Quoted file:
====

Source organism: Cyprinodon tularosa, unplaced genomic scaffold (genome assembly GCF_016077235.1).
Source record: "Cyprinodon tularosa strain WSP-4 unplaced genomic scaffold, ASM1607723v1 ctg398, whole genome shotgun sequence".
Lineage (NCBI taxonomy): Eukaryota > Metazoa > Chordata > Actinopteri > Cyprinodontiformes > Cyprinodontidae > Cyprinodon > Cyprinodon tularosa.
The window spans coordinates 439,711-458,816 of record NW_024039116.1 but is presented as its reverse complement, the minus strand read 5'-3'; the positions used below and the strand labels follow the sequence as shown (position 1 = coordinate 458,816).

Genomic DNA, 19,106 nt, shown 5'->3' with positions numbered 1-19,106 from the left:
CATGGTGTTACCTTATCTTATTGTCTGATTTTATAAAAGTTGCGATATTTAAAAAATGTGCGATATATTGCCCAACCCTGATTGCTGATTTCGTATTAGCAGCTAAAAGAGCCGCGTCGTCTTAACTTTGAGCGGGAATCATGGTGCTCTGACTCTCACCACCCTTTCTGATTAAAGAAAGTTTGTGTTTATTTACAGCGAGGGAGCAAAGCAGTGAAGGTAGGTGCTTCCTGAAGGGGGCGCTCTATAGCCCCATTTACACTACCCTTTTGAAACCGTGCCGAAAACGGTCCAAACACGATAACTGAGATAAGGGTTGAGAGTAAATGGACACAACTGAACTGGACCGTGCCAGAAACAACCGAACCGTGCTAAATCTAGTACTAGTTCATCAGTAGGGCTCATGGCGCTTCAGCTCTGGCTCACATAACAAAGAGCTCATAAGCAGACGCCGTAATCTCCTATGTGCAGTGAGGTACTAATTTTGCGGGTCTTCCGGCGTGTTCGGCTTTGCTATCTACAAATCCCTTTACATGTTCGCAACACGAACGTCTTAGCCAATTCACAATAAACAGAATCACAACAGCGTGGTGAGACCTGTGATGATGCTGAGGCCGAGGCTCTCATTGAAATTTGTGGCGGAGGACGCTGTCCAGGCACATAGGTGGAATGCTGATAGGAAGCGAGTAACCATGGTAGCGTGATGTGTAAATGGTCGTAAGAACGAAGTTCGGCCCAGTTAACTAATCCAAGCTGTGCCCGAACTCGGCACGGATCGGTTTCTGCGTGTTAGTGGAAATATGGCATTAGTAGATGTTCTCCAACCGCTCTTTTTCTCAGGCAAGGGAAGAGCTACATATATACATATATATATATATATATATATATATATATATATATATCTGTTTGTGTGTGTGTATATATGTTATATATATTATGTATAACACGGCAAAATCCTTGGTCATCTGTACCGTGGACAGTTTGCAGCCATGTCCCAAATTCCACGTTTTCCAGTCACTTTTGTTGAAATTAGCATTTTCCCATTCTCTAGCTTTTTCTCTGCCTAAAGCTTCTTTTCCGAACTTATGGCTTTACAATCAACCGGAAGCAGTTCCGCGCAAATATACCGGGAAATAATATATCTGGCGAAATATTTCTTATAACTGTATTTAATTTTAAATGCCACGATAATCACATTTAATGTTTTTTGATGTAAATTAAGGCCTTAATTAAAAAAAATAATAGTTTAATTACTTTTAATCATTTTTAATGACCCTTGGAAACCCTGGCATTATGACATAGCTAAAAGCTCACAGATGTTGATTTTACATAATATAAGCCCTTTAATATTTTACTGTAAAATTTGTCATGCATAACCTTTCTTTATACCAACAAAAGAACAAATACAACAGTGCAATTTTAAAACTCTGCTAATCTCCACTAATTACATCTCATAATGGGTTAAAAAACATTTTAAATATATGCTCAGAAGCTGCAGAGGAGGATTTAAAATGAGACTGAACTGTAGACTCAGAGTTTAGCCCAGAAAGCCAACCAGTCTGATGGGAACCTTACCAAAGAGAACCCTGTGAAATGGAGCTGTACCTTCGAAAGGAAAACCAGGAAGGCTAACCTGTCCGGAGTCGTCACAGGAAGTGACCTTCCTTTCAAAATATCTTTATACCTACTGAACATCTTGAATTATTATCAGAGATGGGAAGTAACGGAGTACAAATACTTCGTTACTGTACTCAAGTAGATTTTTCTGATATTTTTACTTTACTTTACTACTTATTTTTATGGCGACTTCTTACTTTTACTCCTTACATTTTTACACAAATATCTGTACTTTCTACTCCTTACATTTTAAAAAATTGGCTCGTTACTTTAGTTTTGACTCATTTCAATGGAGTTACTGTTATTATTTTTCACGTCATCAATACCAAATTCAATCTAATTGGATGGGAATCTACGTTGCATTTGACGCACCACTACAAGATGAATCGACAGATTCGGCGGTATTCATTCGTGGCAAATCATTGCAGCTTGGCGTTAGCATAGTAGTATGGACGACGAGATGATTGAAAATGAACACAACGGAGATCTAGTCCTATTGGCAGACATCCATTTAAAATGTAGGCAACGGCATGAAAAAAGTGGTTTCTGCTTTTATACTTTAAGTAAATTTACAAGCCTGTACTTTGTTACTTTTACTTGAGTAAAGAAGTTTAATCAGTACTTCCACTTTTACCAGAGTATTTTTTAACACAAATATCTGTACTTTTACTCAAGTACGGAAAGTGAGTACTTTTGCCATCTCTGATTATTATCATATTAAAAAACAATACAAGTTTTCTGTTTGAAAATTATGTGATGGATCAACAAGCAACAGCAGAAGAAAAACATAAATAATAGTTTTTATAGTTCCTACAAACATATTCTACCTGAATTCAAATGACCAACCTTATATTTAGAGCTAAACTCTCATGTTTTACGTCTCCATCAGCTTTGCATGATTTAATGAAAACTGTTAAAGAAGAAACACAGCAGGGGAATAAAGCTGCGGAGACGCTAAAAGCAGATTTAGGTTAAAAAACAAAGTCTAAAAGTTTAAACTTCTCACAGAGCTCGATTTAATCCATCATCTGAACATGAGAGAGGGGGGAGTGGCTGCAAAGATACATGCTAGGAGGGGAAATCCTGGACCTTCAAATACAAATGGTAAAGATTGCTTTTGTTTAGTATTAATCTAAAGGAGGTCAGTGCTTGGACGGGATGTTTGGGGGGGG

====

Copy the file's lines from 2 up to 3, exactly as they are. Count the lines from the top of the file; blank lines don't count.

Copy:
Source record: "Cyprinodon tularosa strain WSP-4 unplaced genomic scaffold, ASM1607723v1 ctg398, whole genome shotgun sequence".
Lineage (NCBI taxonomy): Eukaryota > Metazoa > Chordata > Actinopteri > Cyprinodontiformes > Cyprinodontidae > Cyprinodon > Cyprinodon tularosa.